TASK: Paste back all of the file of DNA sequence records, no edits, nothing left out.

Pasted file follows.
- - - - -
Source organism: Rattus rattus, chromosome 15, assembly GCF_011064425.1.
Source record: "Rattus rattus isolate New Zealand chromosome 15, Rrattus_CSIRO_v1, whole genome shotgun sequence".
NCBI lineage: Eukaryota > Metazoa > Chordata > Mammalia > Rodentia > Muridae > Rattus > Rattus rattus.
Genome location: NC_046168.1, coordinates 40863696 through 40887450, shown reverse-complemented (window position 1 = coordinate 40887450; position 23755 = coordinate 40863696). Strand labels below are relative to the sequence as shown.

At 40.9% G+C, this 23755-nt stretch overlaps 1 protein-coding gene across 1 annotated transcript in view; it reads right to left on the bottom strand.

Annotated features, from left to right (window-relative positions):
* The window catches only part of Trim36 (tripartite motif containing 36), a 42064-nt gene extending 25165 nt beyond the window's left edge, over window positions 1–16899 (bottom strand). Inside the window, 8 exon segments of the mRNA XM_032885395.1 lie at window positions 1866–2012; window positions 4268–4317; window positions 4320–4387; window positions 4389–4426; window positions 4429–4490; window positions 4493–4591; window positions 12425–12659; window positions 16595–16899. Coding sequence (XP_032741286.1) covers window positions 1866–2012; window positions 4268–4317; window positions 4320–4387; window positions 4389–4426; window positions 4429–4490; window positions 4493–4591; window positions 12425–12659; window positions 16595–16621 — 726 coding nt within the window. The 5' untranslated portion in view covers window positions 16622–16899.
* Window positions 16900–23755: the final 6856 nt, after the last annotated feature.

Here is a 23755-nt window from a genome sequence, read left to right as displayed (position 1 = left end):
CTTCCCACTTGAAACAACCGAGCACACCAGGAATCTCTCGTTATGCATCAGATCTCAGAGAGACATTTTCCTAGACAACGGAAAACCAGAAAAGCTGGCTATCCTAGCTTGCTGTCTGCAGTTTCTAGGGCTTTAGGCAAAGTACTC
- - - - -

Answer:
Source organism: Rattus rattus, chromosome 15, assembly GCF_011064425.1.
Source record: "Rattus rattus isolate New Zealand chromosome 15, Rrattus_CSIRO_v1, whole genome shotgun sequence".
NCBI lineage: Eukaryota > Metazoa > Chordata > Mammalia > Rodentia > Muridae > Rattus > Rattus rattus.
Genome location: NC_046168.1, coordinates 40863696 through 40887450, shown reverse-complemented (window position 1 = coordinate 40887450; position 23755 = coordinate 40863696). Strand labels below are relative to the sequence as shown.

At 40.9% G+C, this 23755-nt stretch overlaps 1 protein-coding gene across 1 annotated transcript in view; it reads right to left on the bottom strand.

Annotated features, from left to right (window-relative positions):
* The window catches only part of Trim36 (tripartite motif containing 36), a 42064-nt gene extending 25165 nt beyond the window's left edge, over window positions 1–16899 (bottom strand). Inside the window, 8 exon segments of the mRNA XM_032885395.1 lie at window positions 1866–2012; window positions 4268–4317; window positions 4320–4387; window positions 4389–4426; window positions 4429–4490; window positions 4493–4591; window positions 12425–12659; window positions 16595–16899. Coding sequence (XP_032741286.1) covers window positions 1866–2012; window positions 4268–4317; window positions 4320–4387; window positions 4389–4426; window positions 4429–4490; window positions 4493–4591; window positions 12425–12659; window positions 16595–16621 — 726 coding nt within the window. The 5' untranslated portion in view covers window positions 16622–16899.
* Window positions 16900–23755: the final 6856 nt, after the last annotated feature.

Here is a 23755-nt window from a genome sequence, read left to right as displayed (position 1 = left end):
CTTCCCACTTGAAACAACCGAGCACACCAGGAATCTCTCGTTATGCATCAGATCTCAGAGAGACATTTTCCTAGACAACGGAAAACCAGAAAAGCTGGCTATCCTAGCTTGCTGTCTGCAGTTTCTAGGGCTTTAGGCAAAGTACTC